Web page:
The anatomic relationship of the distal ureter to the bladder wall at the UVJ is important in preventing VUR. Normally, the distal ureter inserts into the bladder, courses through the bladder musculature at an oblique angle, and then continues inferomedially and submucosally to its ostia in the lateral corner of the trigone (Fig. 111-11). The UVJ acts as a passive flap valve. Continence is ensured by apposition of the roof and floor of the submucosal tunnel when intravesical pressure increases and is enhanced by the action of the intrinsic local musculature. A normal ureteral tunnel length to ureteral diameter ratio in children is 5 : 1. A ratio of at least 3 : 1 is necessary for UVJ competence.3034


In the neonate and young child, the dome and body of the bladder are located primarily in the abdomen and anterior, whereas its base is intrapelvic and posterior. Bowel impressions are common and may impress on the intraabdominal bladder when it is filled. This normal appearance should not be confused with an intravesical mass or extrinsic compression by a pelvic mass. A urachal remnant may also be seen at the bladder dome. Normal bladder capacity may be predicted on the basis of weight in infancy and by age for the older child. For infants under 1 year of age, bladder capacity in milliliters is predicted by multiplying the weight in kilograms by 7. The predicted bladder capacity in milliliters of children more than 1 year old is the age in years plus 2 multiplied by 30. Ultrasonography best demonstrates normal bladder wall thickness, which should be no more than 3 mm when distended and 6 mm when collapsed.5,3543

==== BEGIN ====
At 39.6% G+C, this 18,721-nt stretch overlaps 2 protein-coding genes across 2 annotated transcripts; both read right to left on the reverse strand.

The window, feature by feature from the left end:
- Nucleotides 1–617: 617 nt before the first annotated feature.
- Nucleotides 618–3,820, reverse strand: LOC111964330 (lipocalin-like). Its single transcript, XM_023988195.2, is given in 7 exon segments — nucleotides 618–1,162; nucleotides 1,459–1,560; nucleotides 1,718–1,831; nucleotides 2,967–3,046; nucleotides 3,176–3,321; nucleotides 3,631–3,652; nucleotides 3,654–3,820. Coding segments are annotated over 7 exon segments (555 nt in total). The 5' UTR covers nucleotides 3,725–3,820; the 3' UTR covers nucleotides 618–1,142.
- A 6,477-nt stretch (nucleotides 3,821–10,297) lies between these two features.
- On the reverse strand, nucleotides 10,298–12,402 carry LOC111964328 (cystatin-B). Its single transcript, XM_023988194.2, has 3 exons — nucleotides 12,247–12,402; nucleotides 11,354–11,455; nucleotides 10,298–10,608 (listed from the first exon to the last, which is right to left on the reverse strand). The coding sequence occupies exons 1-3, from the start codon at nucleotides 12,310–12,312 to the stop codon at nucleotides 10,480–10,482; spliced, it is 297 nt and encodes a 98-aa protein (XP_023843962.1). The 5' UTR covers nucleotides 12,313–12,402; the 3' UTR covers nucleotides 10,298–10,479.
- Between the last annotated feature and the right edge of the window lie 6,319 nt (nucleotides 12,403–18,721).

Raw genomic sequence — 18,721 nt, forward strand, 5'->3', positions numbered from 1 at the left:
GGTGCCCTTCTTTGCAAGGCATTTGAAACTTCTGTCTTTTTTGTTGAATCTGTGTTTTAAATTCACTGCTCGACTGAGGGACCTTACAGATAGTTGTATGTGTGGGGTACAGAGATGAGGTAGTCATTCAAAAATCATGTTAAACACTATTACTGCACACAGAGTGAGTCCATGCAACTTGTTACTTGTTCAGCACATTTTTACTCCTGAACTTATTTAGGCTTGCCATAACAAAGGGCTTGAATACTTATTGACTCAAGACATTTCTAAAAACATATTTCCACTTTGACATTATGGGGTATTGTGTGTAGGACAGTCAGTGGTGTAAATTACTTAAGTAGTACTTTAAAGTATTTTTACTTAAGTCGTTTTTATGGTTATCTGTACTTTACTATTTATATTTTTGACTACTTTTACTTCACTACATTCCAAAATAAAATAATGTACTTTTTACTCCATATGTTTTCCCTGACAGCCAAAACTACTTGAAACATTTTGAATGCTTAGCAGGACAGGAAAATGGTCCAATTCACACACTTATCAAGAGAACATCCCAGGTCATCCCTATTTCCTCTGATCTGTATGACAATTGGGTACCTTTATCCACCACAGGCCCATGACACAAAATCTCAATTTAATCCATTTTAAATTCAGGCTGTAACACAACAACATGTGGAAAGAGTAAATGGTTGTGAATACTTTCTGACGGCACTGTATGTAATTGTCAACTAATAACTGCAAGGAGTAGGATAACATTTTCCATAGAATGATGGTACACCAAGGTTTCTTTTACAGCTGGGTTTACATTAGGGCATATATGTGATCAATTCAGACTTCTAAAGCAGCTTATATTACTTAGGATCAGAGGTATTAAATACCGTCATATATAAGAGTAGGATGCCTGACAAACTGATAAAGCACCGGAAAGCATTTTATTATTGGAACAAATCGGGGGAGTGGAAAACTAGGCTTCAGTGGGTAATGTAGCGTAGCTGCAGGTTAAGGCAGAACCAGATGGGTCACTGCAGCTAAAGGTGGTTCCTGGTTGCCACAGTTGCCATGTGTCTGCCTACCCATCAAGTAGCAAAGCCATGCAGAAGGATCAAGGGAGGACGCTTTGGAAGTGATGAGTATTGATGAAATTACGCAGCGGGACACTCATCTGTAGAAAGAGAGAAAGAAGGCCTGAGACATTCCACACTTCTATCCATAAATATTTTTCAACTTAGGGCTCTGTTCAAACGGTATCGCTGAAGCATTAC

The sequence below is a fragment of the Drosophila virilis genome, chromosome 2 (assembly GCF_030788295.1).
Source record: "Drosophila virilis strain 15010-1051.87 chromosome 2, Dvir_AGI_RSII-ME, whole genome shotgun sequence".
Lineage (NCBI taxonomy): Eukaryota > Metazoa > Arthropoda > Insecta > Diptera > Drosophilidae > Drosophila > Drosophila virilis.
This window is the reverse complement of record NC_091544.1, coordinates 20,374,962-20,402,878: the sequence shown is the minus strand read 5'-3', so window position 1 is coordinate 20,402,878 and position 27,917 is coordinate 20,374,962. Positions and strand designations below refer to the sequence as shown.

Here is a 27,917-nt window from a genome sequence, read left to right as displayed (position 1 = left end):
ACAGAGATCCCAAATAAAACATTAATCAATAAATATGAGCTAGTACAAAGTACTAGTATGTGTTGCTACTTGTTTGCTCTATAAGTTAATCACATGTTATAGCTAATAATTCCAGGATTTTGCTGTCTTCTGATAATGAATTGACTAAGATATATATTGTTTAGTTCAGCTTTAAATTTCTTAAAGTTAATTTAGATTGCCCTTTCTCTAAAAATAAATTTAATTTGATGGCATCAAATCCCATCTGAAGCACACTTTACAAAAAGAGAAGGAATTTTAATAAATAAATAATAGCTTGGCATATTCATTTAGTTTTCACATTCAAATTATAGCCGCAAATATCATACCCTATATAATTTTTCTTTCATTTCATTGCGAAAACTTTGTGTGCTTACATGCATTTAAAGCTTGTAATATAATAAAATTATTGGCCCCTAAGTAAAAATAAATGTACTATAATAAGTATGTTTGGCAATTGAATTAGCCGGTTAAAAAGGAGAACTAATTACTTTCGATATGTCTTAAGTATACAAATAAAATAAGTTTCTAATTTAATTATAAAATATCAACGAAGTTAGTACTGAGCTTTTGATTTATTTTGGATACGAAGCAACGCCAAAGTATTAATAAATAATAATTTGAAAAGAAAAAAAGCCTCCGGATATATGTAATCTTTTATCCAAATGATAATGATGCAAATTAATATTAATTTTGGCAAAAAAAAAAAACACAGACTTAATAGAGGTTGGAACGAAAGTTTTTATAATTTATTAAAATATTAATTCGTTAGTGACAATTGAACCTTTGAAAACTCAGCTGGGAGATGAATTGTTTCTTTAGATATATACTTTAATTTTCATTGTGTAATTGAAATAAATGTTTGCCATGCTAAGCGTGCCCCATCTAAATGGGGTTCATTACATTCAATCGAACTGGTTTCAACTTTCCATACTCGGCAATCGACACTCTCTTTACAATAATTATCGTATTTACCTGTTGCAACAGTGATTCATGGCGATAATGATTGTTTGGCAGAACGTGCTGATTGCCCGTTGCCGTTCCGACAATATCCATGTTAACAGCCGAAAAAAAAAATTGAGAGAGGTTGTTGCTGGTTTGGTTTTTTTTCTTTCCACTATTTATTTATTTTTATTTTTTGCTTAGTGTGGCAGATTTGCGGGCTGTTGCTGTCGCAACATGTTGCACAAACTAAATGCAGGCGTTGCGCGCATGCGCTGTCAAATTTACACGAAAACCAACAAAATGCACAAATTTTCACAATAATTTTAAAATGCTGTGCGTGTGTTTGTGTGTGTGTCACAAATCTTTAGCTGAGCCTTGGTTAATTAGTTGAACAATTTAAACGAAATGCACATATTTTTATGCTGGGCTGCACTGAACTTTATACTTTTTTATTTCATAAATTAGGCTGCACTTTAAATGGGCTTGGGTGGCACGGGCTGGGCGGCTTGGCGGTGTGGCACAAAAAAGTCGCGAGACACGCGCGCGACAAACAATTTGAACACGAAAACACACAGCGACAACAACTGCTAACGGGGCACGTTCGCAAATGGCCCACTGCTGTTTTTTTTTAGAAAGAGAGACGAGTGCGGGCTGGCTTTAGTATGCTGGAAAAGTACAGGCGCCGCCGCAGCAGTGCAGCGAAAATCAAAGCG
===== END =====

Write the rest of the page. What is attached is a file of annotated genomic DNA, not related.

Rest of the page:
The female urethra corresponds anatomically to the posterior urethra of the male. Anatomic features of the female urethra include the internal sphincter at the bladder neck, intermuscular incisura, membranous urethra at the level of the urogenital diaphragm or external urethral sphincter, and the fossa navicularis.5,44,45